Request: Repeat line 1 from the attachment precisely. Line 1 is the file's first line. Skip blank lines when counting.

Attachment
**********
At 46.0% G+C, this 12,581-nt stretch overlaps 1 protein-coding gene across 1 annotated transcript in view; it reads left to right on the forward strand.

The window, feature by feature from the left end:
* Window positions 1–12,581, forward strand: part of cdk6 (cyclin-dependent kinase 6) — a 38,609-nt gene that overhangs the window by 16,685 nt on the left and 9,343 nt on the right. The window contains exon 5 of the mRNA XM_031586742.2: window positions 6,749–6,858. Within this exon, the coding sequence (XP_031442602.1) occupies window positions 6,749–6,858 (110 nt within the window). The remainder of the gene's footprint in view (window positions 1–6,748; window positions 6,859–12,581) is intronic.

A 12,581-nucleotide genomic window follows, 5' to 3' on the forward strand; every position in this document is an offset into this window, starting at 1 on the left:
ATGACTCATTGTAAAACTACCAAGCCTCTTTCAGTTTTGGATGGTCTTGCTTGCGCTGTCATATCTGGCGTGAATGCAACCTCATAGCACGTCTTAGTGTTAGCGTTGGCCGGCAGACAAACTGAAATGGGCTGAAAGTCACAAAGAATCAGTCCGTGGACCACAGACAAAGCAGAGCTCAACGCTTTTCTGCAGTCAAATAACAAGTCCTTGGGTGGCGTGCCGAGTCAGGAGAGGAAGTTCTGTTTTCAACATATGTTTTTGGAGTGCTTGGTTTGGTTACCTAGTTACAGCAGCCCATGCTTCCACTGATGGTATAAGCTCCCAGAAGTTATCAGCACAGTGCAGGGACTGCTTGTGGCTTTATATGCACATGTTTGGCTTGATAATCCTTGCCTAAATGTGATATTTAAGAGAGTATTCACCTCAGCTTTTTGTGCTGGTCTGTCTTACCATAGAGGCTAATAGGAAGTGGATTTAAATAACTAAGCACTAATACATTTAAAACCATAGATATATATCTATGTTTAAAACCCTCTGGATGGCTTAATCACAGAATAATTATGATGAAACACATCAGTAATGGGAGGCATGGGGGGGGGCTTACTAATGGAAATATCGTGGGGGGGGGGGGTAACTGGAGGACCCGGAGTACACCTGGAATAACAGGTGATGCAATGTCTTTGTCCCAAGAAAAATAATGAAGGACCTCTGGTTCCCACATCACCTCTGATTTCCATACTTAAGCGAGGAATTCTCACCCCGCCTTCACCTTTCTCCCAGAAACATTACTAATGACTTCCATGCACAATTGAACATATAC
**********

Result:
At 46.0% G+C, this 12,581-nt stretch overlaps 1 protein-coding gene across 1 annotated transcript in view; it reads left to right on the forward strand.